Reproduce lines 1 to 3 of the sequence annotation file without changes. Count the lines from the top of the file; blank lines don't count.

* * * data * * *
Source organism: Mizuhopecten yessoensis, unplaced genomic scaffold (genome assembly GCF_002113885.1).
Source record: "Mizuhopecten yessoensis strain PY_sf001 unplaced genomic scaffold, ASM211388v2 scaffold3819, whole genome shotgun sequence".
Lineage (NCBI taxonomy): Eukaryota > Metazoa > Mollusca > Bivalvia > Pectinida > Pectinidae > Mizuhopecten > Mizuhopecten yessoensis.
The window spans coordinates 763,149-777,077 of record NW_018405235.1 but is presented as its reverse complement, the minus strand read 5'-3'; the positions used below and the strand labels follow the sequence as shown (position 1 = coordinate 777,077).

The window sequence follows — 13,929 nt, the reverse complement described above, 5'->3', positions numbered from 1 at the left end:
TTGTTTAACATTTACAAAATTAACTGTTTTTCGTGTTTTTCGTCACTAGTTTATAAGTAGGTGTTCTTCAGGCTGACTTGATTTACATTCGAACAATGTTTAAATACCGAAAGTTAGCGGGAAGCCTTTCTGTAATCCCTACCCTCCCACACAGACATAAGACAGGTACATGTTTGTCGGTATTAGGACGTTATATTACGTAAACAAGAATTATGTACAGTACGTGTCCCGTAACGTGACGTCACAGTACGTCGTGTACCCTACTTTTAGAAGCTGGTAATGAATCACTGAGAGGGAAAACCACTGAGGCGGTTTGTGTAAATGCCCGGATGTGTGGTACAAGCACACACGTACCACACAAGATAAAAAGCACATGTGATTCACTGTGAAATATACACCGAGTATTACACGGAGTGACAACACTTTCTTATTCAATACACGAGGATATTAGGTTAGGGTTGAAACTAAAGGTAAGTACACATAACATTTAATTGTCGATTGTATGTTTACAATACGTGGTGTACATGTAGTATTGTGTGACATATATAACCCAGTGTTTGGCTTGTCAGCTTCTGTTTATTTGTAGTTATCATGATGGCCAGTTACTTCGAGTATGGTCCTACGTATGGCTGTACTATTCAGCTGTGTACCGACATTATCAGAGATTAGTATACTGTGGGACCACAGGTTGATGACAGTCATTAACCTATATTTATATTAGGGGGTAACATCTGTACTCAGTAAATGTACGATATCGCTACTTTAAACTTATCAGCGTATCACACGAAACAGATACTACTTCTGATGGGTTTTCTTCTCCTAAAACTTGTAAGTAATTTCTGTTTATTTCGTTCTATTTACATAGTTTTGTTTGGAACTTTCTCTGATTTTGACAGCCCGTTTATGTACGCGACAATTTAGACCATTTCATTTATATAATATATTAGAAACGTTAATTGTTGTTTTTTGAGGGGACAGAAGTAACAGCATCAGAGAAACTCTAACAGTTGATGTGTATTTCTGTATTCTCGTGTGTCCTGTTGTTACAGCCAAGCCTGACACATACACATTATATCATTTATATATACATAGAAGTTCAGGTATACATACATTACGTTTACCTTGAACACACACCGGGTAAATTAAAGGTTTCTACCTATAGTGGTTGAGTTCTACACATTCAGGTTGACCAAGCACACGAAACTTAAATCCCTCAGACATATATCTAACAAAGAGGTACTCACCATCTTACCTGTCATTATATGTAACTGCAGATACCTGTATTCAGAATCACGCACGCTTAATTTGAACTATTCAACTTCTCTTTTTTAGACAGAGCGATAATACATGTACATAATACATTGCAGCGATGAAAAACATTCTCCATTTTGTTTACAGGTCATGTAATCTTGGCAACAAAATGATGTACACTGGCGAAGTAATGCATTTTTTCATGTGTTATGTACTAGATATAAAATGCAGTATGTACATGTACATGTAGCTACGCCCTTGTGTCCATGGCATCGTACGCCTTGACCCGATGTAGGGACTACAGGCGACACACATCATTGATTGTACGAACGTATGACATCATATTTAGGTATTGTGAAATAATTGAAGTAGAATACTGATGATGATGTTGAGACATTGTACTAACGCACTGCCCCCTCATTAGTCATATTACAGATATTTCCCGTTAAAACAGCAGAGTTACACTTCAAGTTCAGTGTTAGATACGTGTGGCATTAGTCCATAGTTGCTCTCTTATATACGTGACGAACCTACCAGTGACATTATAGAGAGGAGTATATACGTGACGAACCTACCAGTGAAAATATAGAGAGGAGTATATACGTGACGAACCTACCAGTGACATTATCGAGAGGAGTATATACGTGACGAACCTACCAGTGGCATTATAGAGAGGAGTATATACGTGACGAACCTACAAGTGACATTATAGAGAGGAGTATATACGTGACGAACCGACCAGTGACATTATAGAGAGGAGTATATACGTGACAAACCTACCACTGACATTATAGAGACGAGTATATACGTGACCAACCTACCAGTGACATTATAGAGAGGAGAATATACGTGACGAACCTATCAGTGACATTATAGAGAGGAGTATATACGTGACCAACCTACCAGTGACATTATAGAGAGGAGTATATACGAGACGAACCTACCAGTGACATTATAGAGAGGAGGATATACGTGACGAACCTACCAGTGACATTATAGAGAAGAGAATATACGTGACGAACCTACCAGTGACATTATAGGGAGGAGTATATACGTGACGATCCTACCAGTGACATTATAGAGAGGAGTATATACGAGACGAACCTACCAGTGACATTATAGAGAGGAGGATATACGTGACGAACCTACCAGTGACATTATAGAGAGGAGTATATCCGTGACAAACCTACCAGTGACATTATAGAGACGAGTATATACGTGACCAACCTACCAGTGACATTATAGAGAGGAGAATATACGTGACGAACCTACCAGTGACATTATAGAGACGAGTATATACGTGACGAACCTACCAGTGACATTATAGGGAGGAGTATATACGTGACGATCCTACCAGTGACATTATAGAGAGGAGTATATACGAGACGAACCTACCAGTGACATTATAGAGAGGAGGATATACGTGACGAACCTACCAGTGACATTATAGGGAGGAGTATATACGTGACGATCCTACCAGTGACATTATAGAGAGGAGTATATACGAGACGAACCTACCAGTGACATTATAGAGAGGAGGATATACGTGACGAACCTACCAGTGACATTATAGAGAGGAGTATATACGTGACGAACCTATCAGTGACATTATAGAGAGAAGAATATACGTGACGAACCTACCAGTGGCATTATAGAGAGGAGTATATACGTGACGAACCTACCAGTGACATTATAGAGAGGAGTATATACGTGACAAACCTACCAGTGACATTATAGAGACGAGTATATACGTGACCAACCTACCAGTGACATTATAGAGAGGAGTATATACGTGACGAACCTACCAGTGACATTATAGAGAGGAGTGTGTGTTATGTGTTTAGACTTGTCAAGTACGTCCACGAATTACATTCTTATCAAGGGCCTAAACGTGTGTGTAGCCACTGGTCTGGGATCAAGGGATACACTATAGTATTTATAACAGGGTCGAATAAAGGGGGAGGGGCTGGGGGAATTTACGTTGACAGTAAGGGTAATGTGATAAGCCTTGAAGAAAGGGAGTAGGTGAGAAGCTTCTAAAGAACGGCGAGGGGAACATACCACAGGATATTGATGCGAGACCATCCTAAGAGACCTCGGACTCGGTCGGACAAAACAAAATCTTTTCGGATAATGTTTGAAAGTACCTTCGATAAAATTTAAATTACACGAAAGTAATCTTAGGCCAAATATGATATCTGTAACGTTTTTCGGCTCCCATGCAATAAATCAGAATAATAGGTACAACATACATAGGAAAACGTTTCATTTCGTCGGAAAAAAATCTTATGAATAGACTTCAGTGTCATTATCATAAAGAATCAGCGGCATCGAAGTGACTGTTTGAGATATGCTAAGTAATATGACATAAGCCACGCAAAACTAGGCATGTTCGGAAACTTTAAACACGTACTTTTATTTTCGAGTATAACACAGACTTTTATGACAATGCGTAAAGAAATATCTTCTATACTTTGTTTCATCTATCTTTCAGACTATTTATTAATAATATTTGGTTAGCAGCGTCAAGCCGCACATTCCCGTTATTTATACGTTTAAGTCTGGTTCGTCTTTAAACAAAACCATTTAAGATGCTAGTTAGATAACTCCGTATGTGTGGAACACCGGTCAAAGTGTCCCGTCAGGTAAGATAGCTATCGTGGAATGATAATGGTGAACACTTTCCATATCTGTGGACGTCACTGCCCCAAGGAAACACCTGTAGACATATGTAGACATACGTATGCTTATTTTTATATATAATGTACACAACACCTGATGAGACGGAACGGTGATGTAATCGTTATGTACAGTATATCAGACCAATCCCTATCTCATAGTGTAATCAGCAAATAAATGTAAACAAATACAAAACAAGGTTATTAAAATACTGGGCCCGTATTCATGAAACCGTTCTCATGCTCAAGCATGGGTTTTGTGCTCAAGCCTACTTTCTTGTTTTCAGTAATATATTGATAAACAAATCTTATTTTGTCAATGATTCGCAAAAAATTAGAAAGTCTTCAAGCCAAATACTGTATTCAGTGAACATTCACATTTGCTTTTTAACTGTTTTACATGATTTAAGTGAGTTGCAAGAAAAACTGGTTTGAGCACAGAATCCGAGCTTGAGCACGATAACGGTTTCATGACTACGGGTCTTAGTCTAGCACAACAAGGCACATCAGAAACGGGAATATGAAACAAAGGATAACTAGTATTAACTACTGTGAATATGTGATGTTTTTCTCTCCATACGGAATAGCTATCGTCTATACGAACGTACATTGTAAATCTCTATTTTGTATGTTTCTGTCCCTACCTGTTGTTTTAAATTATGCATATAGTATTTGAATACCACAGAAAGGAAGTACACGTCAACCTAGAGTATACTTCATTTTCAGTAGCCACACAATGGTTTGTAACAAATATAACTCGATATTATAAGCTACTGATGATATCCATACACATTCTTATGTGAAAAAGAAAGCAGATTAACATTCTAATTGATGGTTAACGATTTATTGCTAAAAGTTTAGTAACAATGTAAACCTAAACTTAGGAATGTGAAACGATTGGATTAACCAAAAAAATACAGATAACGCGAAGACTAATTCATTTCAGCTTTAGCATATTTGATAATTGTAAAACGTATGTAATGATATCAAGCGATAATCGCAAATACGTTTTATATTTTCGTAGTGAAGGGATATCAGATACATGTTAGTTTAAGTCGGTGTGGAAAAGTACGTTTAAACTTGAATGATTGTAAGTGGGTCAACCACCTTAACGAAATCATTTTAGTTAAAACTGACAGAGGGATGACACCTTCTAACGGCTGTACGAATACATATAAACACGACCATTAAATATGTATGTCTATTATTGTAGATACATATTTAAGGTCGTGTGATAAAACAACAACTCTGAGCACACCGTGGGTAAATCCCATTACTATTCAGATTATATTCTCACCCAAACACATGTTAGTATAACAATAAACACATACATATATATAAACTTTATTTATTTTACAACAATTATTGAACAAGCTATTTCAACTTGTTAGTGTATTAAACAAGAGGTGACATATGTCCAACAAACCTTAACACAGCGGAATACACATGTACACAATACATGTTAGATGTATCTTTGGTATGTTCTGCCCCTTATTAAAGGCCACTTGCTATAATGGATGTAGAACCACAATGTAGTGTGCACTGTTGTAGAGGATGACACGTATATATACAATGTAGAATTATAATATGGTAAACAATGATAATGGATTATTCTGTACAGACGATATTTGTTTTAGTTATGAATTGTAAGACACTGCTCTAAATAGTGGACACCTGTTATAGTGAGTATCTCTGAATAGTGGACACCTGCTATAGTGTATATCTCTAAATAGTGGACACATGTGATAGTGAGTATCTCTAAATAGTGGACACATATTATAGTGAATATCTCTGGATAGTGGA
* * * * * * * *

Source organism: Mizuhopecten yessoensis, unplaced genomic scaffold (genome assembly GCF_002113885.1).
Source record: "Mizuhopecten yessoensis strain PY_sf001 unplaced genomic scaffold, ASM211388v2 scaffold3819, whole genome shotgun sequence".
Lineage (NCBI taxonomy): Eukaryota > Metazoa > Mollusca > Bivalvia > Pectinida > Pectinidae > Mizuhopecten > Mizuhopecten yessoensis.